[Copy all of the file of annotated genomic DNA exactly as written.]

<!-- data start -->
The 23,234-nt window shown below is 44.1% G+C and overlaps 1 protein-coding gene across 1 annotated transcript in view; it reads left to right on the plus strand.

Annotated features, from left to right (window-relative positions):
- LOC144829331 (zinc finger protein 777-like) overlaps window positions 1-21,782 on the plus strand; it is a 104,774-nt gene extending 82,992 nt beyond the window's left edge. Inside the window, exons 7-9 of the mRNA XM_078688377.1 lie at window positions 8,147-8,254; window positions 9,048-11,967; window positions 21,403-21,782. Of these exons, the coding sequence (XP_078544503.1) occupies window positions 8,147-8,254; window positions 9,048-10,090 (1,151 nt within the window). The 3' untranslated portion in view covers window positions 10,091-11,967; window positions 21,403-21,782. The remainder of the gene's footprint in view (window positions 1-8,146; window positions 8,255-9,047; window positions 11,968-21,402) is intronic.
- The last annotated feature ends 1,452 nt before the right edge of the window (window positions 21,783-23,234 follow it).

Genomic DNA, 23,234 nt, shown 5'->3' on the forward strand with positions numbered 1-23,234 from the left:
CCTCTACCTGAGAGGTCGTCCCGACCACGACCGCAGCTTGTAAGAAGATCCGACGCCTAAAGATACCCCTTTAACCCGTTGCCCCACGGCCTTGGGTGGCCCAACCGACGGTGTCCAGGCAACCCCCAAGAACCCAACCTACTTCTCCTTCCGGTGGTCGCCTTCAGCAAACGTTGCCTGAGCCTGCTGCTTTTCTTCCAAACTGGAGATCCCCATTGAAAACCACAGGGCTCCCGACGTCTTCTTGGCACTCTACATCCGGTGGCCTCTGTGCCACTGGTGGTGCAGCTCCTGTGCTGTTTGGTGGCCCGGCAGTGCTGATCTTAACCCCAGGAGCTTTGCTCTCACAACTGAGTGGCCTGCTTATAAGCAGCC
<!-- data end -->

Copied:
The 23,234-nt window shown below is 44.1% G+C and overlaps 1 protein-coding gene across 1 annotated transcript in view; it reads left to right on the plus strand.

Annotated features, from left to right (window-relative positions):
- LOC144829331 (zinc finger protein 777-like) overlaps window positions 1-21,782 on the plus strand; it is a 104,774-nt gene extending 82,992 nt beyond the window's left edge. Inside the window, exons 7-9 of the mRNA XM_078688377.1 lie at window positions 8,147-8,254; window positions 9,048-11,967; window positions 21,403-21,782. Of these exons, the coding sequence (XP_078544503.1) occupies window positions 8,147-8,254; window positions 9,048-10,090 (1,151 nt within the window). The 3' untranslated portion in view covers window positions 10,091-11,967; window positions 21,403-21,782. The remainder of the gene's footprint in view (window positions 1-8,146; window positions 8,255-9,047; window positions 11,968-21,402) is intronic.
- The last annotated feature ends 1,452 nt before the right edge of the window (window positions 21,783-23,234 follow it).

Genomic DNA, 23,234 nt, shown 5'->3' on the forward strand with positions numbered 1-23,234 from the left:
CCTCTACCTGAGAGGTCGTCCCGACCACGACCGCAGCTTGTAAGAAGATCCGACGCCTAAAGATACCCCTTTAACCCGTTGCCCCACGGCCTTGGGTGGCCCAACCGACGGTGTCCAGGCAACCCCCAAGAACCCAACCTACTTCTCCTTCCGGTGGTCGCCTTCAGCAAACGTTGCCTGAGCCTGCTGCTTTTCTTCCAAACTGGAGATCCCCATTGAAAACCACAGGGCTCCCGACGTCTTCTTGGCACTCTACATCCGGTGGCCTCTGTGCCACTGGTGGTGCAGCTCCTGTGCTGTTTGGTGGCCCGGCAGTGCTGATCTTAACCCCAGGAGCTTTGCTCTCACAACTGAGTGGCCTGCTTATAAGCAGCC